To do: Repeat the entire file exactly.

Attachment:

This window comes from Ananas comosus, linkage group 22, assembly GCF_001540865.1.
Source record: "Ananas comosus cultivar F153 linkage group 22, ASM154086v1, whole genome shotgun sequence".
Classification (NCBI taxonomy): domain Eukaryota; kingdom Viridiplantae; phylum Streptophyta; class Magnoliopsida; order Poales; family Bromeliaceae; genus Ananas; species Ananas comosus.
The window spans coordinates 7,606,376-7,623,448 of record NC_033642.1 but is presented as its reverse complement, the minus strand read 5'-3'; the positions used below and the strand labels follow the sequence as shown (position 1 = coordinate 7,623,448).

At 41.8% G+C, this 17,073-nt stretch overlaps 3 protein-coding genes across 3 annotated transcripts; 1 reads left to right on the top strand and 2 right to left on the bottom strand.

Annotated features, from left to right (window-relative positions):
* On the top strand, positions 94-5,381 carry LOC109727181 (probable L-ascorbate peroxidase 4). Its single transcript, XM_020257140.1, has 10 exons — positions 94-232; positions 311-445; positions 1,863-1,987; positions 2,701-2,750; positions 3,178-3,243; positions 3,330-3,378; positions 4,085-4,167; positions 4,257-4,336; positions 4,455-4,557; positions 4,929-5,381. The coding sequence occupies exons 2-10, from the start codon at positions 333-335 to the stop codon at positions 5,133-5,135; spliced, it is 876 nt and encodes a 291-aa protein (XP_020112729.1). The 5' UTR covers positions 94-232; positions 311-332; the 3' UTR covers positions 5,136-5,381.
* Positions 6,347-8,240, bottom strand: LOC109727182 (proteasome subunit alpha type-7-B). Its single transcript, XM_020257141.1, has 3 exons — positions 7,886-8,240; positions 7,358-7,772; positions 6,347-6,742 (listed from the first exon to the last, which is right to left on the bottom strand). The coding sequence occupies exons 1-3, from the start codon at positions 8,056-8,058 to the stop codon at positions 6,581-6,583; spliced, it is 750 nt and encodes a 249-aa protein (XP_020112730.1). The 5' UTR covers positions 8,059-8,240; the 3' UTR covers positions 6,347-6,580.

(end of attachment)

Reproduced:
This window comes from Ananas comosus, linkage group 22, assembly GCF_001540865.1.
Source record: "Ananas comosus cultivar F153 linkage group 22, ASM154086v1, whole genome shotgun sequence".
Classification (NCBI taxonomy): domain Eukaryota; kingdom Viridiplantae; phylum Streptophyta; class Magnoliopsida; order Poales; family Bromeliaceae; genus Ananas; species Ananas comosus.
The window spans coordinates 7,606,376-7,623,448 of record NC_033642.1 but is presented as its reverse complement, the minus strand read 5'-3'; the positions used below and the strand labels follow the sequence as shown (position 1 = coordinate 7,623,448).

At 41.8% G+C, this 17,073-nt stretch overlaps 3 protein-coding genes across 3 annotated transcripts; 1 reads left to right on the top strand and 2 right to left on the bottom strand.

Annotated features, from left to right (window-relative positions):
* On the top strand, positions 94-5,381 carry LOC109727181 (probable L-ascorbate peroxidase 4). Its single transcript, XM_020257140.1, has 10 exons — positions 94-232; positions 311-445; positions 1,863-1,987; positions 2,701-2,750; positions 3,178-3,243; positions 3,330-3,378; positions 4,085-4,167; positions 4,257-4,336; positions 4,455-4,557; positions 4,929-5,381. The coding sequence occupies exons 2-10, from the start codon at positions 333-335 to the stop codon at positions 5,133-5,135; spliced, it is 876 nt and encodes a 291-aa protein (XP_020112729.1). The 5' UTR covers positions 94-232; positions 311-332; the 3' UTR covers positions 5,136-5,381.
* Positions 6,347-8,240, bottom strand: LOC109727182 (proteasome subunit alpha type-7-B). Its single transcript, XM_020257141.1, has 3 exons — positions 7,886-8,240; positions 7,358-7,772; positions 6,347-6,742 (listed from the first exon to the last, which is right to left on the bottom strand). The coding sequence occupies exons 1-3, from the start codon at positions 8,056-8,058 to the stop codon at positions 6,581-6,583; spliced, it is 750 nt and encodes a 249-aa protein (XP_020112730.1). The 5' UTR covers positions 8,059-8,240; the 3' UTR covers positions 6,347-6,580.